World Trade Organization.
The World Trade Organization (WTO) is an organization that intends to supervise and liberalize international trade. WTO comprises of 162 member countries. The organization officially com-menced on January 1, 1995 under the Marrakesh Agreement, replacing the General Agreement on Tariffs and Trade (GATT), which commenced in 1948. The organization deals with regulation of trade between participating countries; it provides a framework for negotiating and formalizing trade agreements, and a dispute resolution process aimed at enforcing participants' adherence to WTO agreements which are signed by representatives of member governments and ratified by their parliaments. Most of the issues that the WTO focuses on derive from previous trade negotia-tions, especially from the Uruguay Round (1986–1994).
WTO and the Doha Round
The members of the organization have been attempting to complete negotiations on the Doha Development Round, which was launched in 2001 in Qatar with an explicit focus on addressing the needs of developing countries. Few concrete results were obtained in the first years and in 2008 the negotiations broke down. The impasse continued through 2011, but at the 8th Ministerial Conference of WTO (MC8) in December 2011, the ministers agreed “to advance negotiations, where progress can be achieved, including focusing on the elements of the Doha Declaration that allow Members to reach provisional or definite agreements based on consensus earlier than the full conclusion of the single undertaking”. This new “approach” effectively paved the way for the small but important deal at the 9th Ministerial Conference of WTO (MC9) in Bali in December 2013 with a multilateral agreement on Trade Facilitation (TF) and an LDC-“package” as a central part. The negotiations continued in 2014 and 2015 with a view to concluding the entire Doha Round. Due to slow progress caused by a low level of ambition and some setbacks this goal was abandoned in September 2015 leading up to the rather dramatic 10th Ministerial Conference of WTO (MC10) in Nairobi in December that year with success in the overtime. The ministers reached according to many a historic, systemically important but commercially moderate result on export competition in the agricultural field (outlawing among others export subsidies) and agreeing on a new LDC-“package”. Another very important deal and deliverable at MC10 was the agreement on ITA-II with huge commercial value.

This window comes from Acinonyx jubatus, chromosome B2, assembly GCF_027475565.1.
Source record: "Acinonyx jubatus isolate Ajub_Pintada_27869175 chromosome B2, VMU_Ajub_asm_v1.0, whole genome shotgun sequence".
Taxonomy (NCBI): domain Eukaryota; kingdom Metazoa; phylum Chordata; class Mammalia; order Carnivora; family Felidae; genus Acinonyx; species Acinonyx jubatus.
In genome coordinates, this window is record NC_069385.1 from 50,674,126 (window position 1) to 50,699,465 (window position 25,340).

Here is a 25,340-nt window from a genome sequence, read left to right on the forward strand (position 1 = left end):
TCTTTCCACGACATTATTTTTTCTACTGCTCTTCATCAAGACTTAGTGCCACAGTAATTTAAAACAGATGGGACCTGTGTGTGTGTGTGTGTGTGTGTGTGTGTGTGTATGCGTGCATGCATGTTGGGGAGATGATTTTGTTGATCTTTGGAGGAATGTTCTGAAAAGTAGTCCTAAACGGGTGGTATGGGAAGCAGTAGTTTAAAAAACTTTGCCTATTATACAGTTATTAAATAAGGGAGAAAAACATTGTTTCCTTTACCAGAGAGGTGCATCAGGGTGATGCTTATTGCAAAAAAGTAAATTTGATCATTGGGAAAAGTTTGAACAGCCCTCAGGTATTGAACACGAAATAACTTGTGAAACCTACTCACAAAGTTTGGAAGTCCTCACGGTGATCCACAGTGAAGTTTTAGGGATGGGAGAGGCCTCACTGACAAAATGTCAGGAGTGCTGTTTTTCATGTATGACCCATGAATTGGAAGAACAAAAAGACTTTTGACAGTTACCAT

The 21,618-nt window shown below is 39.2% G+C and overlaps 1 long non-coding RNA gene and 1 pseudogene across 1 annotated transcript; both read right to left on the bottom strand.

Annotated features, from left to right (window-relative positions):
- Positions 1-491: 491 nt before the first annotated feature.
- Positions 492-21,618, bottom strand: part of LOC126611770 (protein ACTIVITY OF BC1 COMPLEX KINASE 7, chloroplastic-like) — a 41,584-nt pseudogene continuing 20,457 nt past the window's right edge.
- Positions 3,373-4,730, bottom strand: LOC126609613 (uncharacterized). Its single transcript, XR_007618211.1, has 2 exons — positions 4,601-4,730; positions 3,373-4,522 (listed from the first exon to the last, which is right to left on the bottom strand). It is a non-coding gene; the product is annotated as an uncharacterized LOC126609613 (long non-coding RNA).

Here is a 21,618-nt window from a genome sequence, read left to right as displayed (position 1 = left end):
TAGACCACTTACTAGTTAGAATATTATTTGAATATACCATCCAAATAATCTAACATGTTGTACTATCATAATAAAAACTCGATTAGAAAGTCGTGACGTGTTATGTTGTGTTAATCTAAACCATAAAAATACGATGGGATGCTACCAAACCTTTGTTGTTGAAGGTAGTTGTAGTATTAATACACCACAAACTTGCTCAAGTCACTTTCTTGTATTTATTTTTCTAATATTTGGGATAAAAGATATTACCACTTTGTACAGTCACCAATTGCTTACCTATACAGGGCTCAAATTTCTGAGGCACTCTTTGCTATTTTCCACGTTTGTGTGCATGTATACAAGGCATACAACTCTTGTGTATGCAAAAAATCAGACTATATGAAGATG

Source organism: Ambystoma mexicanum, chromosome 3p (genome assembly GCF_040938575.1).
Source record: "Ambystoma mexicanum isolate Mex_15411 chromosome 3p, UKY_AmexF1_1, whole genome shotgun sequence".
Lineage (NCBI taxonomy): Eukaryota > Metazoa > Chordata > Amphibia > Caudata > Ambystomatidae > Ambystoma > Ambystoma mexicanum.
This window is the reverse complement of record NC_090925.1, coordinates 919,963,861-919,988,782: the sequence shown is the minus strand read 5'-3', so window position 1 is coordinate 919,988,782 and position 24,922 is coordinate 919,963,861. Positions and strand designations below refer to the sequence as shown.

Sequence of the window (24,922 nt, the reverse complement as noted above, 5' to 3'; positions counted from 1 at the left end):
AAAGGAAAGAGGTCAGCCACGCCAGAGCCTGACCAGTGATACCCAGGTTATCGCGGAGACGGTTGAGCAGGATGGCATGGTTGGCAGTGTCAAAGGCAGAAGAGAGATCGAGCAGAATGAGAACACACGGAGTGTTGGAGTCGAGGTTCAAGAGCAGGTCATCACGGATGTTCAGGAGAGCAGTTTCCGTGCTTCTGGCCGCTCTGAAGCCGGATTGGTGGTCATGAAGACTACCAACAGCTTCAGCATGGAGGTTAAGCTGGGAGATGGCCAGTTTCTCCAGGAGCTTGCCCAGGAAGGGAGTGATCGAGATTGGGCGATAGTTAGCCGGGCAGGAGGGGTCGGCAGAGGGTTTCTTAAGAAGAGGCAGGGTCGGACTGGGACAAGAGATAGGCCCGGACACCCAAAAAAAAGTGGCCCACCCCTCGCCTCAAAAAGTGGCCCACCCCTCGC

In Nairobi, the ministers could not agree on the future of the Doha Development Round, including defining the negotiating agenda for the coming years. Instead, they took the – in an WTO context – rather unusual step to agree to disagree on this subject, but at the same time de facto agreed to start “reflections” on the role of the WTO in the international trading system, the multilateral negotiations, the Doha Round issues, other issues with a view to advancing the work of the organization, including identifying possible deliverables for the next ministerial conference (MC11) late 2017. This work has slowly picked up in 2016 but it is too early to say if it will lead to concrete results.
In 2016 the work in Geneva on a possible Environmental Goods Agreement (EGA) and a Trade in Services Agreement (TiSA) is expected to see considerable progress maybe they could potentially be concluded late in the year. It is furthermore expected that Liberia and Afghanistan will become Members (no. 163 and 164) of the organization later this year.
Geneva, May 2016